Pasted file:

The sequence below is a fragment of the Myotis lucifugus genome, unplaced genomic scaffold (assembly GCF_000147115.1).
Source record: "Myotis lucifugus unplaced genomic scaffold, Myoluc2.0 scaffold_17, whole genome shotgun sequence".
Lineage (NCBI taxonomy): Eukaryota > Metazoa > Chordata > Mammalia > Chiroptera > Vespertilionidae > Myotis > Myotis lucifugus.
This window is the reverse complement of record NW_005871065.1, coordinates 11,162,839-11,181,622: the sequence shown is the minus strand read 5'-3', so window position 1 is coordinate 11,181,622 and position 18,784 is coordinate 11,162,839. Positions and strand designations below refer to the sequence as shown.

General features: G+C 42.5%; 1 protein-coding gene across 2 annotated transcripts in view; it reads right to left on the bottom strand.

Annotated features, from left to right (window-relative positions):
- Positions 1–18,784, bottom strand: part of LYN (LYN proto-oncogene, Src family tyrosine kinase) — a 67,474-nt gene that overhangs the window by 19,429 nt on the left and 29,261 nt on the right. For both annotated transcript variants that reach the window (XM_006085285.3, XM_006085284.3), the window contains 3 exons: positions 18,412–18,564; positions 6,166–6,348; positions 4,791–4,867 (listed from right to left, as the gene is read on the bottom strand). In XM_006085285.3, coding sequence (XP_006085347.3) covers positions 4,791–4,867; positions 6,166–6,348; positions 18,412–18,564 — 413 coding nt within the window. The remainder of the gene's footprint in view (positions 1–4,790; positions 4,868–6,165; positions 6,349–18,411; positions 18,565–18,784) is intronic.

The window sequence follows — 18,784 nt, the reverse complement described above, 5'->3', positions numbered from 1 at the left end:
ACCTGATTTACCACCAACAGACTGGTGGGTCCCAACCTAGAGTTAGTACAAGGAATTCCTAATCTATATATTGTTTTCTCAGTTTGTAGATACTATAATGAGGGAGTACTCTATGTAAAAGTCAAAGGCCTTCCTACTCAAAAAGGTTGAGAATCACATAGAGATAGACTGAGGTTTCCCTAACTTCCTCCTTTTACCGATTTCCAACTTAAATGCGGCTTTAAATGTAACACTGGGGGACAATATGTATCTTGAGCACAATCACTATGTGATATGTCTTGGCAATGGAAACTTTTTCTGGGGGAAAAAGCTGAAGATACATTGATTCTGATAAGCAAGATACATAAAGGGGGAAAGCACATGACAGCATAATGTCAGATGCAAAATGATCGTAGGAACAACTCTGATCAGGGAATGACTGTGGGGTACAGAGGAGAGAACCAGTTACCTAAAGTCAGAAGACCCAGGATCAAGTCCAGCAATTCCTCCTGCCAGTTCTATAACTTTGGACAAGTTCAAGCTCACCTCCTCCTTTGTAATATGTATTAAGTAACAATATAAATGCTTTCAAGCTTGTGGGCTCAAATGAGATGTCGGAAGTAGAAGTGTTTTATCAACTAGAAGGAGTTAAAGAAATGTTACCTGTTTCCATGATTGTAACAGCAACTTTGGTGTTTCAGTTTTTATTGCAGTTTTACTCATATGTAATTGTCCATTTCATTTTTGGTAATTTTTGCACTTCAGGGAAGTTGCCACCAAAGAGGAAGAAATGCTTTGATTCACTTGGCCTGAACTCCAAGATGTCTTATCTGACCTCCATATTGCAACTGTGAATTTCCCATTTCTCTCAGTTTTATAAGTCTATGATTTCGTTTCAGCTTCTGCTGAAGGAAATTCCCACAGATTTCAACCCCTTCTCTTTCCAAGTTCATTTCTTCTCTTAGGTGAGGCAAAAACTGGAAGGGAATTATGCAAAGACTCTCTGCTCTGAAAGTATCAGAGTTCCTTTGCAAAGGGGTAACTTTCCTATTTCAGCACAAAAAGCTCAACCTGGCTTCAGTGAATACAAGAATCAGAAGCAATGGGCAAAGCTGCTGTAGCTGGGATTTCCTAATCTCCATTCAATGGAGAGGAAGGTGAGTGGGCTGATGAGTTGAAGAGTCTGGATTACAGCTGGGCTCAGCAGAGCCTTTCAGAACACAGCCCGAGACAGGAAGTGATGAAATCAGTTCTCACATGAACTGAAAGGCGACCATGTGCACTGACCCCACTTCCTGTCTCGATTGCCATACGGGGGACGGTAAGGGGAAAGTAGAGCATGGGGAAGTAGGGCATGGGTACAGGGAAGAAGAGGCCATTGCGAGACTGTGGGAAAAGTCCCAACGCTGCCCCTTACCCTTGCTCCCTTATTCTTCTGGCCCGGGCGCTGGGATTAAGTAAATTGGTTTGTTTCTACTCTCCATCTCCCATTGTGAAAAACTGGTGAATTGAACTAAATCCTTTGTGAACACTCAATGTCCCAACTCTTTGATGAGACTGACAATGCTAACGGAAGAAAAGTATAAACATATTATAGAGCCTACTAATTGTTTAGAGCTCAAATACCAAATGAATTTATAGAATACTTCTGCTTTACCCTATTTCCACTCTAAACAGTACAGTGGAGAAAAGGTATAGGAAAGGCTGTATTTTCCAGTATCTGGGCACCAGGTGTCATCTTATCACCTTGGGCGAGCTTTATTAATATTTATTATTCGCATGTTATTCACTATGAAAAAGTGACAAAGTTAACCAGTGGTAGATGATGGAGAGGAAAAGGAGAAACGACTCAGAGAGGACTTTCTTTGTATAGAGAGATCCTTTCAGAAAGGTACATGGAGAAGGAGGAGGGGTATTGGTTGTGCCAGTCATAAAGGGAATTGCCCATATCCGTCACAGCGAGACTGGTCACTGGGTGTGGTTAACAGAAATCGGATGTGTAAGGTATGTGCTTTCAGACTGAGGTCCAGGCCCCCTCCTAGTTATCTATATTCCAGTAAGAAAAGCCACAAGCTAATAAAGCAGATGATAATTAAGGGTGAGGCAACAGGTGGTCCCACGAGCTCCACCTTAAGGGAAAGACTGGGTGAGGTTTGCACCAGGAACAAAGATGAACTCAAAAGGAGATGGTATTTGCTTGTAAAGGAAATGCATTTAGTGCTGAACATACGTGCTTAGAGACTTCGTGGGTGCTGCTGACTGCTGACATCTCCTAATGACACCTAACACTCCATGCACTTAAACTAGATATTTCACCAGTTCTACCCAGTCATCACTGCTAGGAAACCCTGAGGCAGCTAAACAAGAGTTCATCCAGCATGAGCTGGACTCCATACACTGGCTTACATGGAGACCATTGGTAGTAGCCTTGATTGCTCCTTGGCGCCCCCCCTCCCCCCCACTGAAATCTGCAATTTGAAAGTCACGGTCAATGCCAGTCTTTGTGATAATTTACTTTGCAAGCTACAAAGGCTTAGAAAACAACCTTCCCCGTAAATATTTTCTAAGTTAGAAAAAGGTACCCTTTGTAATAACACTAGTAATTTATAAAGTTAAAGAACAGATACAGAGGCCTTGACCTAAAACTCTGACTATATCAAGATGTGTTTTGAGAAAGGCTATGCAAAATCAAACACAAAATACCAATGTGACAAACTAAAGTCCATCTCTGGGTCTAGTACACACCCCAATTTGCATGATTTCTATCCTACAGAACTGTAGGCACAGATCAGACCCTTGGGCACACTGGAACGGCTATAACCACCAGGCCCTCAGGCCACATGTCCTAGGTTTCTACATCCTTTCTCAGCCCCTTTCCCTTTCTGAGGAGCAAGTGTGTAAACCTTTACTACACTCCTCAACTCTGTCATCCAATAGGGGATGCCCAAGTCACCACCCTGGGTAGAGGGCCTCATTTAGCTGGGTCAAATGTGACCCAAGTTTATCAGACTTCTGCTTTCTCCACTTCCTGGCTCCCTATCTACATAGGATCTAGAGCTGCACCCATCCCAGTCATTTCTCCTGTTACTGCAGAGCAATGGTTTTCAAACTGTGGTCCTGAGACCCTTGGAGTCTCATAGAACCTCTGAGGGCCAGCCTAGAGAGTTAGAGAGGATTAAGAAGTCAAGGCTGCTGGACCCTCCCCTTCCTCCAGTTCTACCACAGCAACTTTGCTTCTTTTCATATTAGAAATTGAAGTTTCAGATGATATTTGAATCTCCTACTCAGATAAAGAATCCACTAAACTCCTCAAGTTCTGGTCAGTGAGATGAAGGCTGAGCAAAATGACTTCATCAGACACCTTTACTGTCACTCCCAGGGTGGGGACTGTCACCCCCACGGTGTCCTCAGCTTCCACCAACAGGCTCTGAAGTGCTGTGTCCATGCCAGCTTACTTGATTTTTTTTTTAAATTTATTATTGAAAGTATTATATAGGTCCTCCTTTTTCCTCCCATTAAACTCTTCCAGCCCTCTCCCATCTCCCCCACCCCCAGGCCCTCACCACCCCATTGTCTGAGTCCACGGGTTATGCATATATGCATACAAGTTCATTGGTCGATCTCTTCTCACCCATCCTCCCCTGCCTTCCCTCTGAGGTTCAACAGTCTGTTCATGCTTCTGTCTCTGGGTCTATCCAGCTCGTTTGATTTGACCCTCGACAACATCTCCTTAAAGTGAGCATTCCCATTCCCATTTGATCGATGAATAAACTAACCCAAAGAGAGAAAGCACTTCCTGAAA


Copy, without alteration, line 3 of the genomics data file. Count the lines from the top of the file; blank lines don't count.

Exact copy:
Lineage (NCBI taxonomy): Eukaryota > Metazoa > Chordata > Mammalia > Chiroptera > Vespertilionidae > Myotis > Myotis lucifugus.